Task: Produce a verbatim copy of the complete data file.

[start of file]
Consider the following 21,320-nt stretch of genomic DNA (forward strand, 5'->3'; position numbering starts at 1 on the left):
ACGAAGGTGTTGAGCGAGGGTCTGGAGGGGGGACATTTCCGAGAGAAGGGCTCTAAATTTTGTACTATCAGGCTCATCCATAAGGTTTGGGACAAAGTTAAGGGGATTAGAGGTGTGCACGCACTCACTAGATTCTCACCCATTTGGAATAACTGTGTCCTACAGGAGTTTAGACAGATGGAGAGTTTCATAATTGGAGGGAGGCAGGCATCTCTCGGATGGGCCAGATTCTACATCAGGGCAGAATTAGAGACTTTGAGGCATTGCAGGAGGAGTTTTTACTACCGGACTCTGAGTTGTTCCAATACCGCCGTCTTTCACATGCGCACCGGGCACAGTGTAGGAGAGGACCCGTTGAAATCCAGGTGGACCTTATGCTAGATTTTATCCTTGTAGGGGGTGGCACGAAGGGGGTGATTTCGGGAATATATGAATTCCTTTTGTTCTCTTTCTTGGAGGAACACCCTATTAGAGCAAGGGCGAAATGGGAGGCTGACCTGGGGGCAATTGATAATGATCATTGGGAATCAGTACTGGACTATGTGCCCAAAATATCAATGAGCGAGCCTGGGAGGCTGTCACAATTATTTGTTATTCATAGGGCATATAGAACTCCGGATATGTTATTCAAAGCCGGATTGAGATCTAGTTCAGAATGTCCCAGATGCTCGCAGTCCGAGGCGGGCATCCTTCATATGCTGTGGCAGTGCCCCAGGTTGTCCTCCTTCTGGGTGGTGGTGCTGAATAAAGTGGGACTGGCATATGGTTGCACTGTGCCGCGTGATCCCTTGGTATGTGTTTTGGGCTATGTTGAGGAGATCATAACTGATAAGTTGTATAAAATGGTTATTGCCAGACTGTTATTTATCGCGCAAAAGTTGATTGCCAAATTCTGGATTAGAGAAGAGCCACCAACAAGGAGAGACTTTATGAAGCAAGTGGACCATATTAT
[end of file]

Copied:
Consider the following 21,320-nt stretch of genomic DNA (forward strand, 5'->3'; position numbering starts at 1 on the left):
ACGAAGGTGTTGAGCGAGGGTCTGGAGGGGGGACATTTCCGAGAGAAGGGCTCTAAATTTTGTACTATCAGGCTCATCCATAAGGTTTGGGACAAAGTTAAGGGGATTAGAGGTGTGCACGCACTCACTAGATTCTCACCCATTTGGAATAACTGTGTCCTACAGGAGTTTAGACAGATGGAGAGTTTCATAATTGGAGGGAGGCAGGCATCTCTCGGATGGGCCAGATTCTACATCAGGGCAGAATTAGAGACTTTGAGGCATTGCAGGAGGAGTTTTTACTACCGGACTCTGAGTTGTTCCAATACCGCCGTCTTTCACATGCGCACCGGGCACAGTGTAGGAGAGGACCCGTTGAAATCCAGGTGGACCTTATGCTAGATTTTATCCTTGTAGGGGGTGGCACGAAGGGGGTGATTTCGGGAATATATGAATTCCTTTTGTTCTCTTTCTTGGAGGAACACCCTATTAGAGCAAGGGCGAAATGGGAGGCTGACCTGGGGGCAATTGATAATGATCATTGGGAATCAGTACTGGACTATGTGCCCAAAATATCAATGAGCGAGCCTGGGAGGCTGTCACAATTATTTGTTATTCATAGGGCATATAGAACTCCGGATATGTTATTCAAAGCCGGATTGAGATCTAGTTCAGAATGTCCCAGATGCTCGCAGTCCGAGGCGGGCATCCTTCATATGCTGTGGCAGTGCCCCAGGTTGTCCTCCTTCTGGGTGGTGGTGCTGAATAAAGTGGGACTGGCATATGGTTGCACTGTGCCGCGTGATCCCTTGGTATGTGTTTTGGGCTATGTTGAGGAGATCATAACTGATAAGTTGTATAAAATGGTTATTGCCAGACTGTTATTTATCGCGCAAAAGTTGATTGCCAAATTCTGGATTAGAGAAGAGCCACCAACAAGGAGAGACTTTATGAAGCAAGTGGACCATATTAT